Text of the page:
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Friday, May 17, 2019

Sea of Rust by C. Robert Cargill (reviewed by Lukasz Przywoski)

Official Author Website
Order Sea of Rust over HERE

AUTHOR INFORMATION: A veteran of the web, C. Robert Cargill wrote as a film critic for over ten years at Ain't it Cool News under the name Massawyrm, served as animated reviewer Carlyle on and freelanced for a host of other sites including tenures at and He is the co-writer of the motion picture SINISTER, and lives and works in Austin, Texas.

OFFICIAL BOOK BLURB: A touching story of a search one robot's search for the answers in a world where every human is dead. The new novel from C. Robert Cargill echoes the worlds of Stephen King and Ray Bradbury. It is another The Martian but with a very surprising protagonist. 


FORMAT: Sea of Rust was published in 2017 by Gollancz. It's available in an e-book, paperback, and hardcover format. 

The book counts 365 pages

OVERVIEW: Sea of Rust offers an intriguing subversion of the robot-apocalypse genre, as it takes place after humans became an extinct species. They had it coming, what with all the AI experimentation and blissful ignorance? Bots and AIs struggle to survive in the decaying, foreboding world they’ve built for themselves.

Written as a one-shot, middle length novel, Sea of Rust contains more creative ideas than many bloated epics. Impressive. Not only does Cargill introduce a terrifying, innovative world, he also blends cinematic action sequences with a clever plot and some philosophical depth. Sure, it’s more of a fast-moving, violent action thriller set in the deadlands where robots fire plasma-guns at each other than a deep treatise on the nature of the existence, but it has its moments of reflection.

Robots overthrew and exterminated humans (for a very logical reason explained in the book), but in the long run, it changed nothing. Just as humans they cling to life, and fight for survival and freedom from their own robot overlords called OWI (One Wold Intelligences). North America became the battleground for two OWIs, VIRGIL, and CISSUS, that strive to absorb individual robots into their ever-growing hive mind. You either join them or die.

Not all bots fancy the idea of giving up their consciousness. They hide in the wastelands and broken cities and scavenge for parts to keep surviving. Brittle, a former Caregiver robot haunted by memories of the war, is such a bot. She wants to keep her independence,  but some of her vital parts are failing, and she needs parts. Unfortunately, the only Caregiver she knows, Mercer, needs her parts as much as she needs his. To make matters worse, CISSUS actions drag Brittle, Mercer, and other bots into a secret mission that may end the OWIs’ rule. They just need to survive.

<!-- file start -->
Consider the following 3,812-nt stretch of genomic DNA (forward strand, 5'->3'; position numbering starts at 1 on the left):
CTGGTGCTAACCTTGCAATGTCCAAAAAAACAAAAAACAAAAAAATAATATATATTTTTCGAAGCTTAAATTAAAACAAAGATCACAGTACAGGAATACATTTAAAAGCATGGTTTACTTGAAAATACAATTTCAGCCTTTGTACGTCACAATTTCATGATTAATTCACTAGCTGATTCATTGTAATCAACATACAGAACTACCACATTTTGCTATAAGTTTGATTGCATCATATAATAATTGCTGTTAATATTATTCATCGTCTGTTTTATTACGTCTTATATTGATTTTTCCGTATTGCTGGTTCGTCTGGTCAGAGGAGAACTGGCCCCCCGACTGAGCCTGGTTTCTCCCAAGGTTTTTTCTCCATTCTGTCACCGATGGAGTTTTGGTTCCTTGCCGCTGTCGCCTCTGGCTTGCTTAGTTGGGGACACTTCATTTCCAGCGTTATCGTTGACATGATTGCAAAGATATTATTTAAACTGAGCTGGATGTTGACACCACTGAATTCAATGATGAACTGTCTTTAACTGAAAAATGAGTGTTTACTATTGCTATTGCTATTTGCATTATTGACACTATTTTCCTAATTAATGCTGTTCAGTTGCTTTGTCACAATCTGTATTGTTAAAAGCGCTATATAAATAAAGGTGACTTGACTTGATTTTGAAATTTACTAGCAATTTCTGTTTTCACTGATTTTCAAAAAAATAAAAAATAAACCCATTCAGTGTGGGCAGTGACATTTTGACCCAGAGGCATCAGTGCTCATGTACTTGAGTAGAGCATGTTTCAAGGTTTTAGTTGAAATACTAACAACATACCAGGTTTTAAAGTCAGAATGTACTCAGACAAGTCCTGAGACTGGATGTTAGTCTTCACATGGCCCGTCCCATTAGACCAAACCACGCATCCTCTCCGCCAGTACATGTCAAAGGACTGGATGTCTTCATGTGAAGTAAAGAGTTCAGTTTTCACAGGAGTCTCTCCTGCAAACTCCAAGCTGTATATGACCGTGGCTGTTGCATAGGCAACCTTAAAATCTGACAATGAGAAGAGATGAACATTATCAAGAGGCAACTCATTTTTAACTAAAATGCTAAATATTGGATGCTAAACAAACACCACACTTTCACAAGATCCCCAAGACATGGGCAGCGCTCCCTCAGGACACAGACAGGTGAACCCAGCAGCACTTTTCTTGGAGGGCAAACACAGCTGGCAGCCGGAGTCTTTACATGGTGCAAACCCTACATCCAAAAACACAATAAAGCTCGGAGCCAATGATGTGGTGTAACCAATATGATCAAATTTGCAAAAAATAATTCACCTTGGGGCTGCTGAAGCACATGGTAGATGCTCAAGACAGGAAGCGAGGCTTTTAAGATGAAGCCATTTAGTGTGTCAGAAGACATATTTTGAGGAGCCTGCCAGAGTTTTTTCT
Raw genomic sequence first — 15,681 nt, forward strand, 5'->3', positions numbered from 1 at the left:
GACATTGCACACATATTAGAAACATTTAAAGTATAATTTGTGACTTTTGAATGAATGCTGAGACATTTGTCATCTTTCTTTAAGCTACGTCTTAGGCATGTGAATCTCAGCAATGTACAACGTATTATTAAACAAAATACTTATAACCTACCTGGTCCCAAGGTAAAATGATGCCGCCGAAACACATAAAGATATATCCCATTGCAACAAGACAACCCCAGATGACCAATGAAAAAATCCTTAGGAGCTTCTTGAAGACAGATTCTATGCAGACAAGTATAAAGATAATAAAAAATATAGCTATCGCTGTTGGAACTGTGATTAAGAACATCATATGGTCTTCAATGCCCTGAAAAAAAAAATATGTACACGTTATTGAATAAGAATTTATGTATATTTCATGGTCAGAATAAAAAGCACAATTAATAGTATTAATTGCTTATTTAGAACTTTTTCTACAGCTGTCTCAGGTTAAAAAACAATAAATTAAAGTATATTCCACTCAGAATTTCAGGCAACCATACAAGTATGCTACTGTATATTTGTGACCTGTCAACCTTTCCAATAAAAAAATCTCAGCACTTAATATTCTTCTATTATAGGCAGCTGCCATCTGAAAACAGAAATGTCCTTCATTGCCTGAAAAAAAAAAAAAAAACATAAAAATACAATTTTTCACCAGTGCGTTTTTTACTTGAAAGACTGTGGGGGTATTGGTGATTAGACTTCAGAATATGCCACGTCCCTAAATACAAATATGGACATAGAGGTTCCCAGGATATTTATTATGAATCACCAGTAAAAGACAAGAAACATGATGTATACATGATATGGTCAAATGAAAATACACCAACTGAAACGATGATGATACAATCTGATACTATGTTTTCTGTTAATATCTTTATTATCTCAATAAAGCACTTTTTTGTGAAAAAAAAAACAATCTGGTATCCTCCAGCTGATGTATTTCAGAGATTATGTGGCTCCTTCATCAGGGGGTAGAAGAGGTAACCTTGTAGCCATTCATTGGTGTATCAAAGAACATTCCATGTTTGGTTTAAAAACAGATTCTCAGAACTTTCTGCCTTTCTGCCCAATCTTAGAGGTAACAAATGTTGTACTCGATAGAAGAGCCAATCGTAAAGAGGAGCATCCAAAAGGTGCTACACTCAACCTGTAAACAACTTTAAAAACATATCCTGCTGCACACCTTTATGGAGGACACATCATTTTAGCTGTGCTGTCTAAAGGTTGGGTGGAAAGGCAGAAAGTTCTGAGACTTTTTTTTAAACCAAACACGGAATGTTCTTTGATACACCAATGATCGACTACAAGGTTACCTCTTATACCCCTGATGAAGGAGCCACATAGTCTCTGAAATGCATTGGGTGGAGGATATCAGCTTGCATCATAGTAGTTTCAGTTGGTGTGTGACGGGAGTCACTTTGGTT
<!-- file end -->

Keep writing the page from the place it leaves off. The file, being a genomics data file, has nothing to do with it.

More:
Brittle is a veteran and a survivor, desperate to keep living. On the outside, she’s independent, angry and wants others to believe she doesn’t give a damn about anything. But it’s just a mask. The narrative seesaws back and forth between her present and her past, showing her as a Caregiver who not only lived with humans but also loved them. As much as she tries to escape herself, she can’t do it, and she looks for the right cause to fight for.

Mercer, Doc, Murka, they all have distinct personalities and share great chemistry in the scenes in which they appear together. Mercer and Brittle’s conflict and interactions bring tension and change with time.

As much as I enjoyed Sea of Rust, I have to mention its flaws. First, in theory, there're no humans in the book. In reality, though, the bots behave and think precisely like humans, the only difference being them looking for parts. A funny thing here, as it seems most bots use old-school hardware and OWIs need entire buildings to contain themselves. I could understand it in a book written in the nineties, but not recently. I mean we’ve all heard about quantum computing, neural networks, and nanotechnology. I understand it was easier to write the robot-apocalypse western this way, but easier rarely means better.

The shortcuts and casual treatment of layered problems were probably a deliberate narrative choice. Great pacing and accessibility made Sea of Rust compelling and difficult to put down. The final twist was great, but including sexbots near the end felt cheap and tropey.

CONCLUSION: Despite this criticism, I had a lot of fun reading Sea of Rust. Intended and written as a standalone, it leaves plenty of space for more stories in the world. I hope Cargill won’t fight the temptation to write them.


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